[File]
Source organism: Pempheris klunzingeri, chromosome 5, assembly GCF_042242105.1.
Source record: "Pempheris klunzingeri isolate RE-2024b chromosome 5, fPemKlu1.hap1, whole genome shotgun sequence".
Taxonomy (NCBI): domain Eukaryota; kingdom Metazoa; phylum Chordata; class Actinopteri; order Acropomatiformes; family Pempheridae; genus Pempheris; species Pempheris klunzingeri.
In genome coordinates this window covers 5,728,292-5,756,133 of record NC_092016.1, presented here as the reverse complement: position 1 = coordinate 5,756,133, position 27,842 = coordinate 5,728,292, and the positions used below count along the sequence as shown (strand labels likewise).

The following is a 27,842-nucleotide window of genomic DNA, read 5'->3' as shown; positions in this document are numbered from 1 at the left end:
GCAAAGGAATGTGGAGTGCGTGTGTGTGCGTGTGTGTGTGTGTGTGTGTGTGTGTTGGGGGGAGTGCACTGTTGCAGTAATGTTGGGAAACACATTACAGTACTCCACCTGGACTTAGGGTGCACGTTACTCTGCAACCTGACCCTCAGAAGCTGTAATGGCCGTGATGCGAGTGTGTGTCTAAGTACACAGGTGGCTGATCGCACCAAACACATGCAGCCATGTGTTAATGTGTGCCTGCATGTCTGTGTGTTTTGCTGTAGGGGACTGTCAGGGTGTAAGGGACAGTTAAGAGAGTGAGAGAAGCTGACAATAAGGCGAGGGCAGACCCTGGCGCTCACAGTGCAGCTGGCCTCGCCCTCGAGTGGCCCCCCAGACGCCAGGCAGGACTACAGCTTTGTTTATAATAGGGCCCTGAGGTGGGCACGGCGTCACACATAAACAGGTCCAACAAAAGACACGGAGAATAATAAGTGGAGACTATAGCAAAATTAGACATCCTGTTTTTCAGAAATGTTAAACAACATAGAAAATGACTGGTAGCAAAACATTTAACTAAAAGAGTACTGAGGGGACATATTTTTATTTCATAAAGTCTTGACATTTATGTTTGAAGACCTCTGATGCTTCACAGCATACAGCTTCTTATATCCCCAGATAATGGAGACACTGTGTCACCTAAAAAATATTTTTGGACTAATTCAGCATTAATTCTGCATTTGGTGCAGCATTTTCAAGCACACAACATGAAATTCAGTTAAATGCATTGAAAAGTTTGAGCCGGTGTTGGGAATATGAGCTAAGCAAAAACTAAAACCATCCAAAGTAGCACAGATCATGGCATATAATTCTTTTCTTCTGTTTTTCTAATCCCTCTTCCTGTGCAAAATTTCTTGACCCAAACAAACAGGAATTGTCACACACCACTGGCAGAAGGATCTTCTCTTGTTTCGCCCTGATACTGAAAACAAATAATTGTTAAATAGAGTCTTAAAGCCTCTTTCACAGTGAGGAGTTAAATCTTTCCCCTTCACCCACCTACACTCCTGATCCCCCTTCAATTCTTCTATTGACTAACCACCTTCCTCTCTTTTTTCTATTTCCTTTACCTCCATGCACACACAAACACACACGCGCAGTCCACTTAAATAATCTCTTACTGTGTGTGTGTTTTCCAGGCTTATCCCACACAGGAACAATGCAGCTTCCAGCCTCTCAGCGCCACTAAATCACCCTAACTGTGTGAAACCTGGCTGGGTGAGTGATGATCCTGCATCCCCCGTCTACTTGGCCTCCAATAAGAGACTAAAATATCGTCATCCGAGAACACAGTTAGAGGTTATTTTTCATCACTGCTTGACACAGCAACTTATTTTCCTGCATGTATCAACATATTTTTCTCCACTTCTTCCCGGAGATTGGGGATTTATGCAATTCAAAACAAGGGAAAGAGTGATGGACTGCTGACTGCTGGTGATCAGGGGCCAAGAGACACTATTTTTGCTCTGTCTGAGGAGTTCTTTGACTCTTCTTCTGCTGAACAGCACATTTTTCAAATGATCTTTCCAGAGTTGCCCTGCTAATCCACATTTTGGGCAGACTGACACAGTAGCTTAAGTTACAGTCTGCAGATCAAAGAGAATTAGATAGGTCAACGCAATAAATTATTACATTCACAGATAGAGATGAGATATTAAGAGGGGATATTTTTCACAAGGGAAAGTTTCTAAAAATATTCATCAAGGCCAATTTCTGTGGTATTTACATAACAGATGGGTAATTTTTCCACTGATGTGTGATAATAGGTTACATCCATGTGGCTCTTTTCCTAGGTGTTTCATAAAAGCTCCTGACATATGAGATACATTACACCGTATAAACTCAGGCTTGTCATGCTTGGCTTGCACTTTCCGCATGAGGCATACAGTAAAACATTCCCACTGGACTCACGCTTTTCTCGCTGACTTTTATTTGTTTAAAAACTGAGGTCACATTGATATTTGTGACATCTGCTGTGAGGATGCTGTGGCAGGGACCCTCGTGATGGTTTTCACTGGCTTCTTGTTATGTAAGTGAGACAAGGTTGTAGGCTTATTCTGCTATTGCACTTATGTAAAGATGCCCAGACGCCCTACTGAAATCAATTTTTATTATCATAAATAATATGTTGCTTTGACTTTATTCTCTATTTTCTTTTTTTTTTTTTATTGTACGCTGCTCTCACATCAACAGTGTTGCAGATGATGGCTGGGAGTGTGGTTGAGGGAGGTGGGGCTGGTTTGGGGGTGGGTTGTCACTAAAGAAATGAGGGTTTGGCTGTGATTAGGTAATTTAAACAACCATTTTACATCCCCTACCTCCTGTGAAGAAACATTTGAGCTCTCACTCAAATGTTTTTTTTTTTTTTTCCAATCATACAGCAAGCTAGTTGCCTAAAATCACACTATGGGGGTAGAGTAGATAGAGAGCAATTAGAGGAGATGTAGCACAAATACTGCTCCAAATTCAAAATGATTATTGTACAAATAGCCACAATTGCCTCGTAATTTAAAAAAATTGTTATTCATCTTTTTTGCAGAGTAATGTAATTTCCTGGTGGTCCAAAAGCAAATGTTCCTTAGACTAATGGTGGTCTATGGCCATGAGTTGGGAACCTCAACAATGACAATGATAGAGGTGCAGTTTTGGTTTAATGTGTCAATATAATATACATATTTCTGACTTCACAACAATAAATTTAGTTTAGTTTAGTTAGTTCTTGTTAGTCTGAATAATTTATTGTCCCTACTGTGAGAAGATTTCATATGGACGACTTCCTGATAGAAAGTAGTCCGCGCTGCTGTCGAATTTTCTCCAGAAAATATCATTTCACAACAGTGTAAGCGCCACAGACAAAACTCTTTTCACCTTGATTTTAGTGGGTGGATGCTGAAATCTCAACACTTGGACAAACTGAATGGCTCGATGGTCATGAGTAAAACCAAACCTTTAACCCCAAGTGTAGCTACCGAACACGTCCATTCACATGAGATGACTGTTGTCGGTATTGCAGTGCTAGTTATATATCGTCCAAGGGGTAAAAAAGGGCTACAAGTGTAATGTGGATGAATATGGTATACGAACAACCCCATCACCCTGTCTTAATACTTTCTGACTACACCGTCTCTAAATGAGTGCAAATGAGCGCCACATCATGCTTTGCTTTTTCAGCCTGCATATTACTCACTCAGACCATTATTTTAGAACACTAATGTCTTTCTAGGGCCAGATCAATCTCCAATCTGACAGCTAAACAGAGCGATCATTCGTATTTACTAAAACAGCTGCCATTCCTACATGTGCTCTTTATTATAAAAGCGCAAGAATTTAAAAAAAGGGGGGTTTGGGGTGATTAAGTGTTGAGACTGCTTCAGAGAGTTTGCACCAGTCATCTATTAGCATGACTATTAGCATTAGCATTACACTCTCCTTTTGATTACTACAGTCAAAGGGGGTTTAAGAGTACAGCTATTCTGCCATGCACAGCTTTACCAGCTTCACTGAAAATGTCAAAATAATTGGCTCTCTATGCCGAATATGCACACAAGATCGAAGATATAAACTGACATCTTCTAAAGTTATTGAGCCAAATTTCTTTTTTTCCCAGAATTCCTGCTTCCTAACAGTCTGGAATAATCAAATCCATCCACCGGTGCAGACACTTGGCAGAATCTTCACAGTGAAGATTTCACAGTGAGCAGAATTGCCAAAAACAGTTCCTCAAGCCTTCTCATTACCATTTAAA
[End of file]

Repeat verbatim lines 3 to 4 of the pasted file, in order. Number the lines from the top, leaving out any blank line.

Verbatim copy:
Taxonomy (NCBI): domain Eukaryota; kingdom Metazoa; phylum Chordata; class Actinopteri; order Acropomatiformes; family Pempheridae; genus Pempheris; species Pempheris klunzingeri.
In genome coordinates this window covers 5,728,292-5,756,133 of record NC_092016.1, presented here as the reverse complement: position 1 = coordinate 5,756,133, position 27,842 = coordinate 5,728,292, and the positions used below count along the sequence as shown (strand labels likewise).